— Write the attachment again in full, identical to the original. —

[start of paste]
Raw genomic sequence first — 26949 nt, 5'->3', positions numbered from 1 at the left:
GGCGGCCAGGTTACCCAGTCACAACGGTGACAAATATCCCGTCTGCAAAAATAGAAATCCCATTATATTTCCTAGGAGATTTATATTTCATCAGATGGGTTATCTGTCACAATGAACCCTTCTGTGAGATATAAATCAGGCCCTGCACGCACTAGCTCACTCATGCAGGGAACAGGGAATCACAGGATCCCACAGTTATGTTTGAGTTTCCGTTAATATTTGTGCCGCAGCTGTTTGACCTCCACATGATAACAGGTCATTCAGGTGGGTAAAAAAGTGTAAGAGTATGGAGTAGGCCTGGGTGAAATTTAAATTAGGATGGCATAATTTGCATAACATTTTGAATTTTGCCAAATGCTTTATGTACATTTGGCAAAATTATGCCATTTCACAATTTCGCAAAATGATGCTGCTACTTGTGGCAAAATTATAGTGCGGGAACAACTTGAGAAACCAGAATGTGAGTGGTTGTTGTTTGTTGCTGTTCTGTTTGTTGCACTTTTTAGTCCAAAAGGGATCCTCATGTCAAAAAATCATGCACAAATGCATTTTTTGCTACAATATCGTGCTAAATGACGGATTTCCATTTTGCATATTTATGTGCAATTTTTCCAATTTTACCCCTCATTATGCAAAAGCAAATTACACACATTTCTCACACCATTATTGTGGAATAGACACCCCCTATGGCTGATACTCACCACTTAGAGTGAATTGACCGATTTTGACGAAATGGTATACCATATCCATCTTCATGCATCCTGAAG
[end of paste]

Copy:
Raw genomic sequence first — 26949 nt, 5'->3', positions numbered from 1 at the left:
GGCGGCCAGGTTACCCAGTCACAACGGTGACAAATATCCCGTCTGCAAAAATAGAAATCCCATTATATTTCCTAGGAGATTTATATTTCATCAGATGGGTTATCTGTCACAATGAACCCTTCTGTGAGATATAAATCAGGCCCTGCACGCACTAGCTCACTCATGCAGGGAACAGGGAATCACAGGATCCCACAGTTATGTTTGAGTTTCCGTTAATATTTGTGCCGCAGCTGTTTGACCTCCACATGATAACAGGTCATTCAGGTGGGTAAAAAAGTGTAAGAGTATGGAGTAGGCCTGGGTGAAATTTAAATTAGGATGGCATAATTTGCATAACATTTTGAATTTTGCCAAATGCTTTATGTACATTTGGCAAAATTATGCCATTTCACAATTTCGCAAAATGATGCTGCTACTTGTGGCAAAATTATAGTGCGGGAACAACTTGAGAAACCAGAATGTGAGTGGTTGTTGTTTGTTGCTGTTCTGTTTGTTGCACTTTTTAGTCCAAAAGGGATCCTCATGTCAAAAAATCATGCACAAATGCATTTTTTGCTACAATATCGTGCTAAATGACGGATTTCCATTTTGCATATTTATGTGCAATTTTTCCAATTTTACCCCTCATTATGCAAAAGCAAATTACACACATTTCTCACACCATTATTGTGGAATAGACACCCCCTATGGCTGATACTCACCACTTAGAGTGAATTGACCGATTTTGACGAAATGGTATACCATATCCATCTTCATGCATCCTGAAG